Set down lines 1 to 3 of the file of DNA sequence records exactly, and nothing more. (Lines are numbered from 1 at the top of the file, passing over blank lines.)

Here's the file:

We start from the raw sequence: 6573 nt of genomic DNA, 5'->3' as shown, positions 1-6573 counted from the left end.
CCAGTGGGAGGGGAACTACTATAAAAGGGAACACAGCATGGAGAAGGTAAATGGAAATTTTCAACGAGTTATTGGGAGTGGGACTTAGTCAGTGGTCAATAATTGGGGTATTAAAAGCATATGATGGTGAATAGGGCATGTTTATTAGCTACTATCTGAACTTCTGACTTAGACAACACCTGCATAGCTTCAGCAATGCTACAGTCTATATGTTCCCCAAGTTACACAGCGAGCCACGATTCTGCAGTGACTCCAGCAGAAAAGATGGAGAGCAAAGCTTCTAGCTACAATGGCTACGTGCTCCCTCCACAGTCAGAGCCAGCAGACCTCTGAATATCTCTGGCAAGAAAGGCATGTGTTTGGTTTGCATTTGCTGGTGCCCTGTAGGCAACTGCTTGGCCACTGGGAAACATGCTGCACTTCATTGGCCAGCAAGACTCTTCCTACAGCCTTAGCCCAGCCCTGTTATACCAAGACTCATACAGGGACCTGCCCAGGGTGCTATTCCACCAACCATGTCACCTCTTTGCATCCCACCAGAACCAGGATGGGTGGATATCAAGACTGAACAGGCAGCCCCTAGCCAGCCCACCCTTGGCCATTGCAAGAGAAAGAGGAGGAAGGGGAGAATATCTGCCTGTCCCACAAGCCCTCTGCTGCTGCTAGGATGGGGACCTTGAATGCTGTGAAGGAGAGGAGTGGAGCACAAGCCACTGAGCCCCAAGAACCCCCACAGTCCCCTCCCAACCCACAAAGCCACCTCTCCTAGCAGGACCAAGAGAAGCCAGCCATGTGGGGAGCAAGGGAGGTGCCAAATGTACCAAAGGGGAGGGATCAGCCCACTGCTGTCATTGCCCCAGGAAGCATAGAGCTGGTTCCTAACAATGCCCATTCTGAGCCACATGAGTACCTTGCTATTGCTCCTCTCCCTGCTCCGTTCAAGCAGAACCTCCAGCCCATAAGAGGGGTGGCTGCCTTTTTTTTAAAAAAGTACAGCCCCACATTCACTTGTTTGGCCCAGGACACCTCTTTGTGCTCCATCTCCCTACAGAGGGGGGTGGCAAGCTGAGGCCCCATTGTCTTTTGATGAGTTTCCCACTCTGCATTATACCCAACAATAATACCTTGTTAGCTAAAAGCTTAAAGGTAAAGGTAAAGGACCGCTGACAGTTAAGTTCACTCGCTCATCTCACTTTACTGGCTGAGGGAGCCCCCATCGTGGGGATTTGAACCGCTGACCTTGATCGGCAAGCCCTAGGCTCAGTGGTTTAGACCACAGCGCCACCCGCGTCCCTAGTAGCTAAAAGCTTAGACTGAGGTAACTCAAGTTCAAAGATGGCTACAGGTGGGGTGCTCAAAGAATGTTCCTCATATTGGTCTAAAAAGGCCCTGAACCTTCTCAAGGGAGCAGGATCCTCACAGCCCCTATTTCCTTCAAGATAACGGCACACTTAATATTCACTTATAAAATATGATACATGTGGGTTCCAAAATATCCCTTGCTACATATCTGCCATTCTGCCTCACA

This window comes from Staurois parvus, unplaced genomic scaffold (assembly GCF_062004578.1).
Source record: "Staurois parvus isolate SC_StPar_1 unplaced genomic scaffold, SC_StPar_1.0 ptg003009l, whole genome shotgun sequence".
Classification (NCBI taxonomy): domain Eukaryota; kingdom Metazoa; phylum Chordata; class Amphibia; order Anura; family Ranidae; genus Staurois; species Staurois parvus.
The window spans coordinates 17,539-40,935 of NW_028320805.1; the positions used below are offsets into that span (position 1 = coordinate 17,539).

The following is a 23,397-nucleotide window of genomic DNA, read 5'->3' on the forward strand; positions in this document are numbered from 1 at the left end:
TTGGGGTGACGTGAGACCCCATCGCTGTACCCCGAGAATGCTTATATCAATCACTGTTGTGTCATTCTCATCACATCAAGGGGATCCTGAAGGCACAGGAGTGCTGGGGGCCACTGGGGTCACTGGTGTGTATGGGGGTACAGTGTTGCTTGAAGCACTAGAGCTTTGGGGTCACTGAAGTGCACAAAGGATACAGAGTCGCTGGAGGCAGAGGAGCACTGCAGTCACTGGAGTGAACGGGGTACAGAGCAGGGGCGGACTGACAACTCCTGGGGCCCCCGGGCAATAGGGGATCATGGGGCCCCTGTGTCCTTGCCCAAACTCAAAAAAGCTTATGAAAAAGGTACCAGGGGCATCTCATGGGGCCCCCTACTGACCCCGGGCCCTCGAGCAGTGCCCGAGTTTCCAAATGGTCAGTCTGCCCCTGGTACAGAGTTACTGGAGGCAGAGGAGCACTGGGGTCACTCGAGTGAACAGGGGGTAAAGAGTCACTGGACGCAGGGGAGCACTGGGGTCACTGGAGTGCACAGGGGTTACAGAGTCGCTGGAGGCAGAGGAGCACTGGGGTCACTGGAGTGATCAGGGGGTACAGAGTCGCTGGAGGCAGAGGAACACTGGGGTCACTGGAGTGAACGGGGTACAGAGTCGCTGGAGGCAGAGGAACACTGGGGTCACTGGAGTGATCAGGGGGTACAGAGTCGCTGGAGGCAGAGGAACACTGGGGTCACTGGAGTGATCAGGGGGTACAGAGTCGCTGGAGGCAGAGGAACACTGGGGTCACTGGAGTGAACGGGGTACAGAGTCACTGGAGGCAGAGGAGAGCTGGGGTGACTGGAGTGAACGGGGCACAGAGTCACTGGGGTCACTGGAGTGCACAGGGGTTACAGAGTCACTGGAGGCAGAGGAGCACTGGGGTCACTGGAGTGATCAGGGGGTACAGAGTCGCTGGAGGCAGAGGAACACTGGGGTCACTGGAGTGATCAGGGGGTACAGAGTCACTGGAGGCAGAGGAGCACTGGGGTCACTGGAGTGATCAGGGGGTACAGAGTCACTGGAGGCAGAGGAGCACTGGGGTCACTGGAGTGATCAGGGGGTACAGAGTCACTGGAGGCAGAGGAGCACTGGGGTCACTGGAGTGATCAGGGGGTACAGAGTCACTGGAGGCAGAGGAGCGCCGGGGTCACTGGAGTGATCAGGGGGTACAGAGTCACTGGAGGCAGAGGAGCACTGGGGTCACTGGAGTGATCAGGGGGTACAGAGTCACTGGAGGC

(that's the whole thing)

We start from the raw sequence: 6573 nt of genomic DNA, 5'->3' as shown, positions 1-6573 counted from the left end.
CCAGTGGGAGGGGAACTACTATAAAAGGGAACACAGCATGGAGAAGGTAAATGGAAATTTTCAACGAGTTATTGGGAGTGGGACTTAGTCAGTGGTCAATAATTGGGGTATTAAAAGCATATGATGGTGAATAGGGCATGTTTATTAGCTACTATCTGAACTTCTGACTTAGACAACACCTGCATAGCTTCAGCAATGCTACAGTCTATATGTTCCCCAAGTTACACAGCGAGCCACGATTCTGCAGTGACTCCAGCAGAAAAGATGGAGAGCAAAGCTTCTAGCTACAATGGCTACGTGCTCCCTCCACAGTCAGAGCCAGCAGACCTCTGAATATCTCTGGCAAGAAAGGCATGTGTTTGGTTTGCATTTGCTGGTGCCCTGTAGGCAACTGCTTGGCCACTGGGAAACATGCTGCACTTCATTGGCCAGCAAGACTCTTCCTACAGCCTTAGCCCAGCCCTGTTATACCAAGACTCATACAGGGACCTGCCCAGGGTGCTATTCCACCAACCATGTCACCTCTTTGCATCCCACCAGAACCAGGATGGGTGGATATCAAGACTGAACAGGCAGCCCCTAGCCAGCCCACCCTTGGCCATTGCAAGAGAAAGAGGAGGAAGGGGAGAATATCTGCCTGTCCCACAAGCCCTCTGCTGCTGCTAGGATGGGGACCTTGAATGCTGTGAAGGAGAGGAGTGGAGCACAAGCCACTGAGCCCCAAGAACCCCCACAGTCCCCTCCCAACCCACAAAGCCACCTCTCCTAGCAGGACCAAGAGAAGCCAGCCATGTGGGGAGCAAGGGAGGTGCCAAATGTACCAAAGGGGAGGGATCAGCCCACTGCTGTCATTGCCCCAGGAAGCATAGAGCTGGTTCCTAACAATGCCCATTCTGAGCCACATGAGTACCTTGCTATTGCTCCTCTCCCTGCTCCGTTCAAGCAGAACCTCCAGCCCATAAGAGGGGTGGCTGCCTTTTTTTTAAAAAAGTACAGCCCCACATTCACTTGTTTGGCCCAGGACACCTCTTTGTGCTCCATCTCCCTACAGAGGGGGGTGGCAAGCTGAGGCCCCATTGTCTTTTGATGAGTTTCCCACTCTGCATTATACCCAACAATAATACCTTGTTAGCTAAAAGCTTAAAGGTAAAGGTAAAGGACCGCTGACAGTTAAGTTCACTCGCTCATCTCACTTTACTGGCTGAGGGAGCCCCCATCGTGGGGATTTGAACCGCTGACCTTGATCGGCAAGCCCTAGGCTCAGTGGTTTAGACCACAGCGCCACCCGCGTCCCTAGTAGCTAAAAGCTTAGACTGAGGTAACTCAAGTTCAAAGATGGCTACAGGTGGGGTGCTCAAAGAATGTTCCTCATATTGGTCTAAAAAGGCCCTGAACCTTCTCAAGGGAGCAGGATCCTCACAGCCCCTATTTCCTTCAAGATAACGGCACACTTAATATTCACTTATAAAATATGATACATGTGGGTTCCAAAATATCCCTTGCTACATATCTGCCATTCTGCCTCACA

This window comes from Staurois parvus, unplaced genomic scaffold (assembly GCF_062004578.1).